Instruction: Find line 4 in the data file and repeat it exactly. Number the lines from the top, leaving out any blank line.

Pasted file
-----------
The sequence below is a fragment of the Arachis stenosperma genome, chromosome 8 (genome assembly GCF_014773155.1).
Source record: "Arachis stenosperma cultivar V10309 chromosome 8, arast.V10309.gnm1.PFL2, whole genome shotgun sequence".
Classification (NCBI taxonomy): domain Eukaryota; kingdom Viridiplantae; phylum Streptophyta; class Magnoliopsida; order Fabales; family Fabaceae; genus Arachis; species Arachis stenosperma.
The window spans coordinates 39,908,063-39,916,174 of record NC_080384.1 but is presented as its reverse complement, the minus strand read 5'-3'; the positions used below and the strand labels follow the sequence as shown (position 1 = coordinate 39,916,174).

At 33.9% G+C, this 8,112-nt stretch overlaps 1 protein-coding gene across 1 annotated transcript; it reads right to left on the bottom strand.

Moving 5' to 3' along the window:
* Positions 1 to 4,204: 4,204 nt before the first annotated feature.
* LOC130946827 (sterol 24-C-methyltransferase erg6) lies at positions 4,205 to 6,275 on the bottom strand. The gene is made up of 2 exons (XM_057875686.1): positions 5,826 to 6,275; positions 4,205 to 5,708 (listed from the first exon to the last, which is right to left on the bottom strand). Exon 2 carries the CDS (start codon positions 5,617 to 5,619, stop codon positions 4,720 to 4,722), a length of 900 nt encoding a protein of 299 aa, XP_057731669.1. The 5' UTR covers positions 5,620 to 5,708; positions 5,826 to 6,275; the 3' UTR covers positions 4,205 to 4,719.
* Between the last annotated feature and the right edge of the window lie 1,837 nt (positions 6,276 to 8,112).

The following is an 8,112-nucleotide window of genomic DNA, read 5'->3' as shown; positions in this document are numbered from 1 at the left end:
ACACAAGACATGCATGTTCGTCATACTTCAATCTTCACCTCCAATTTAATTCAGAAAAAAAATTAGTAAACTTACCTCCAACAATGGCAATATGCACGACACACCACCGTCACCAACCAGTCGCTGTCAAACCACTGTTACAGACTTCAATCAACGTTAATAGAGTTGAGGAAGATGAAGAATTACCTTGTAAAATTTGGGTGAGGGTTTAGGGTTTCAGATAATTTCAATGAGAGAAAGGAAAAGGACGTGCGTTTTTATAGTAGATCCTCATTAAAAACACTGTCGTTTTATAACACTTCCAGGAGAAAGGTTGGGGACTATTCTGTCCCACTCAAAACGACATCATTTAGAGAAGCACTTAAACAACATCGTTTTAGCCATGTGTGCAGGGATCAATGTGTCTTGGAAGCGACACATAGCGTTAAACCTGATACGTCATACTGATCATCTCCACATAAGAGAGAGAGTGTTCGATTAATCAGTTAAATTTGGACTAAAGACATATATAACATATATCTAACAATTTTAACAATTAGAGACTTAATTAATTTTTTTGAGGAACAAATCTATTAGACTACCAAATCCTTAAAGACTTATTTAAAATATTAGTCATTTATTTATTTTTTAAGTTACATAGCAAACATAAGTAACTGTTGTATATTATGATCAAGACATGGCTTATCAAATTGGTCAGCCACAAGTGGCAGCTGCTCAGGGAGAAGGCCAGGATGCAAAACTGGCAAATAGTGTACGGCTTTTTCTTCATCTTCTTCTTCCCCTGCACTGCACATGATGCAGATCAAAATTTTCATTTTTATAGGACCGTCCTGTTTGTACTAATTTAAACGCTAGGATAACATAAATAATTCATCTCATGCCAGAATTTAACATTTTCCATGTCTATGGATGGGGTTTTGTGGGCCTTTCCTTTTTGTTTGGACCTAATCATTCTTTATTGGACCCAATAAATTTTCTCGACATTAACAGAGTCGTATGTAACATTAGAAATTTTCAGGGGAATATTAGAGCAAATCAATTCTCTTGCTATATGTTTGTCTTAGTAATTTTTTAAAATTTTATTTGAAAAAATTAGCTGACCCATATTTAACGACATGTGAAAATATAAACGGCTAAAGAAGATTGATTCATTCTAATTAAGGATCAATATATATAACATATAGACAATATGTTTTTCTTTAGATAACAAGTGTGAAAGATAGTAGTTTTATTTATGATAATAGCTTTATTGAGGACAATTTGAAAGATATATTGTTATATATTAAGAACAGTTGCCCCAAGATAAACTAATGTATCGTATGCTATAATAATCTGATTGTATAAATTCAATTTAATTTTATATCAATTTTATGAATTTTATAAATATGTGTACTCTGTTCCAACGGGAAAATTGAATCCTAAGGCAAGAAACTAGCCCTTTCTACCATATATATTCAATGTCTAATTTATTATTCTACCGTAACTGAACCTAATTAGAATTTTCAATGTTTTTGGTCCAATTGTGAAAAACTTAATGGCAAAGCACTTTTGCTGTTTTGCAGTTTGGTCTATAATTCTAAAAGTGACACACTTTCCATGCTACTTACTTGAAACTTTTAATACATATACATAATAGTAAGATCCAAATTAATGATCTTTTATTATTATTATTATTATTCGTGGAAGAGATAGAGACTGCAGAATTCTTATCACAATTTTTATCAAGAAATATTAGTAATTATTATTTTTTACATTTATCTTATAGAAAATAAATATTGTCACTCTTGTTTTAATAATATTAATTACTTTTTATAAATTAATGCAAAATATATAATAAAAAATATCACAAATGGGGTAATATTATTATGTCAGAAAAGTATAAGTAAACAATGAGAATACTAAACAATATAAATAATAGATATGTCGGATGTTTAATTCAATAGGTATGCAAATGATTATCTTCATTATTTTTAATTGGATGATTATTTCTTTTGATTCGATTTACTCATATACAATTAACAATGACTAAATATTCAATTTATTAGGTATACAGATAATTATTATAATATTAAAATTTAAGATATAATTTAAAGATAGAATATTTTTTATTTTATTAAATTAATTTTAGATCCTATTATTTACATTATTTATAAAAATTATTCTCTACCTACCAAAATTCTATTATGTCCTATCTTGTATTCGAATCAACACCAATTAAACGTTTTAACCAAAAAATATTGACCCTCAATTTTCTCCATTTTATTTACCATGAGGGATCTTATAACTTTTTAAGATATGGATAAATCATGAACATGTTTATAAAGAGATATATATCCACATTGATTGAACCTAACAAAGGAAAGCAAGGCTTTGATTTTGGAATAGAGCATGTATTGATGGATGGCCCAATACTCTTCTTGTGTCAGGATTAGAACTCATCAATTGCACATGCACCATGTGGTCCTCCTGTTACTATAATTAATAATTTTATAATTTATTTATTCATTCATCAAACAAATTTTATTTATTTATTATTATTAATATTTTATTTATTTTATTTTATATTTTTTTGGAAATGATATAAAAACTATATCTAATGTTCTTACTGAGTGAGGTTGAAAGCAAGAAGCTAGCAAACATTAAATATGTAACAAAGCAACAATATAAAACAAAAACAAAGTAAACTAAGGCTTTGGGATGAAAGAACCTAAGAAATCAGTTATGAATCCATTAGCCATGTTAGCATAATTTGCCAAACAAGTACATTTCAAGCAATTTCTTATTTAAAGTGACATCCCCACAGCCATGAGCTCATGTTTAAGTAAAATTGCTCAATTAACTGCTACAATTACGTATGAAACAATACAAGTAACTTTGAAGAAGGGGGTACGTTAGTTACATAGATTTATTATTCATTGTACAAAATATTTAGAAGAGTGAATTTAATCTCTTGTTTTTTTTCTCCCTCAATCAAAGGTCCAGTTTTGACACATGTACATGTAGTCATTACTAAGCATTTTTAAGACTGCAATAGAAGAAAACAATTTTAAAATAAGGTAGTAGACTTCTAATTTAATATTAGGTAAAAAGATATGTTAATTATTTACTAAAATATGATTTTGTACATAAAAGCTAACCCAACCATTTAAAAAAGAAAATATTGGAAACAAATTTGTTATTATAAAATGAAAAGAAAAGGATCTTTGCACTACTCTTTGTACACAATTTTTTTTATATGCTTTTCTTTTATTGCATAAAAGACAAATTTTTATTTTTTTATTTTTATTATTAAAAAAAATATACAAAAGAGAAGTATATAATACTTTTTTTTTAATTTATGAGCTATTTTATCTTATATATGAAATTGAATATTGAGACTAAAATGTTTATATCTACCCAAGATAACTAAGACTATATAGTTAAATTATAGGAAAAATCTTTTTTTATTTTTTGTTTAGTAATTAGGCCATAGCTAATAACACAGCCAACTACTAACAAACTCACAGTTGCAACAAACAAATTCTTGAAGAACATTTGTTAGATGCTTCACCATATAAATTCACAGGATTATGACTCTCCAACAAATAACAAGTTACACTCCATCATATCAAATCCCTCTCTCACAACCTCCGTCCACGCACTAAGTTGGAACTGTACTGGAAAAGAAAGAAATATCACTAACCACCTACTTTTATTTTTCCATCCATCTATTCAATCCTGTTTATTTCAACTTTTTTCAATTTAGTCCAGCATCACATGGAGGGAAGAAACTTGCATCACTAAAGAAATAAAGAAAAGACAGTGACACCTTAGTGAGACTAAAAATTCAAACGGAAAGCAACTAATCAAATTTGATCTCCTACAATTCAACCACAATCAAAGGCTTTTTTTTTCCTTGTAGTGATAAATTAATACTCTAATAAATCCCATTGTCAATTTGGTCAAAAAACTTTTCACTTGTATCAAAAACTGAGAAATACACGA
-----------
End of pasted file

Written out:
The window spans coordinates 39,908,063-39,916,174 of record NC_080384.1 but is presented as its reverse complement, the minus strand read 5'-3'; the positions used below and the strand labels follow the sequence as shown (position 1 = coordinate 39,916,174).